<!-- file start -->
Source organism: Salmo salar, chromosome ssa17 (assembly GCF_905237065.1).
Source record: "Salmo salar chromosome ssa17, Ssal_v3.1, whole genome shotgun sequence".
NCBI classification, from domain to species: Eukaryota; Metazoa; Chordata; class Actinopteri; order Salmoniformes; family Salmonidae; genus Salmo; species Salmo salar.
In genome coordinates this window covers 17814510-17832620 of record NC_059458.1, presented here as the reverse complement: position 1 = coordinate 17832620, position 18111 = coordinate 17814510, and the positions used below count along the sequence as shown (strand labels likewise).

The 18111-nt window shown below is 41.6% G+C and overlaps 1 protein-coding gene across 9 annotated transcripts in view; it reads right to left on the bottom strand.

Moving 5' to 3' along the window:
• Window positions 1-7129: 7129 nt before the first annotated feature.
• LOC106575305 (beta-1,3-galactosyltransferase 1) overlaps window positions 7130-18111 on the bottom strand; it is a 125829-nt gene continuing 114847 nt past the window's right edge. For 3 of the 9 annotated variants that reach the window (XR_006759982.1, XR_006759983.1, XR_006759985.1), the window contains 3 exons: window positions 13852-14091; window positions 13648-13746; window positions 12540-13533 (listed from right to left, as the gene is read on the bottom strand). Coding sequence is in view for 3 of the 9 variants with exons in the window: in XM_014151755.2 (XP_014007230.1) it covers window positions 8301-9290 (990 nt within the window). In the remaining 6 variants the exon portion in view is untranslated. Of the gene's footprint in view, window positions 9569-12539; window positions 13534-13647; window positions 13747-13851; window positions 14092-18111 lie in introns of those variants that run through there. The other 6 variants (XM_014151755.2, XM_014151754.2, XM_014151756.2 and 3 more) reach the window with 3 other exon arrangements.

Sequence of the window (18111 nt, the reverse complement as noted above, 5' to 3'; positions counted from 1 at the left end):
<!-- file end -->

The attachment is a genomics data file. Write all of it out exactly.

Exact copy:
Source organism: Salmo salar, chromosome ssa17 (assembly GCF_905237065.1).
Source record: "Salmo salar chromosome ssa17, Ssal_v3.1, whole genome shotgun sequence".
NCBI classification, from domain to species: Eukaryota; Metazoa; Chordata; class Actinopteri; order Salmoniformes; family Salmonidae; genus Salmo; species Salmo salar.
In genome coordinates this window covers 17814510-17832620 of record NC_059458.1, presented here as the reverse complement: position 1 = coordinate 17832620, position 18111 = coordinate 17814510, and the positions used below count along the sequence as shown (strand labels likewise).

The 18111-nt window shown below is 41.6% G+C and overlaps 1 protein-coding gene across 9 annotated transcripts in view; it reads right to left on the bottom strand.

Moving 5' to 3' along the window:
• Window positions 1-7129: 7129 nt before the first annotated feature.
• LOC106575305 (beta-1,3-galactosyltransferase 1) overlaps window positions 7130-18111 on the bottom strand; it is a 125829-nt gene continuing 114847 nt past the window's right edge. For 3 of the 9 annotated variants that reach the window (XR_006759982.1, XR_006759983.1, XR_006759985.1), the window contains 3 exons: window positions 13852-14091; window positions 13648-13746; window positions 12540-13533 (listed from right to left, as the gene is read on the bottom strand). Coding sequence is in view for 3 of the 9 variants with exons in the window: in XM_014151755.2 (XP_014007230.1) it covers window positions 8301-9290 (990 nt within the window). In the remaining 6 variants the exon portion in view is untranslated. Of the gene's footprint in view, window positions 9569-12539; window positions 13534-13647; window positions 13747-13851; window positions 14092-18111 lie in introns of those variants that run through there. The other 6 variants (XM_014151755.2, XM_014151754.2, XM_014151756.2 and 3 more) reach the window with 3 other exon arrangements.

Sequence of the window (18111 nt, the reverse complement as noted above, 5' to 3'; positions counted from 1 at the left end):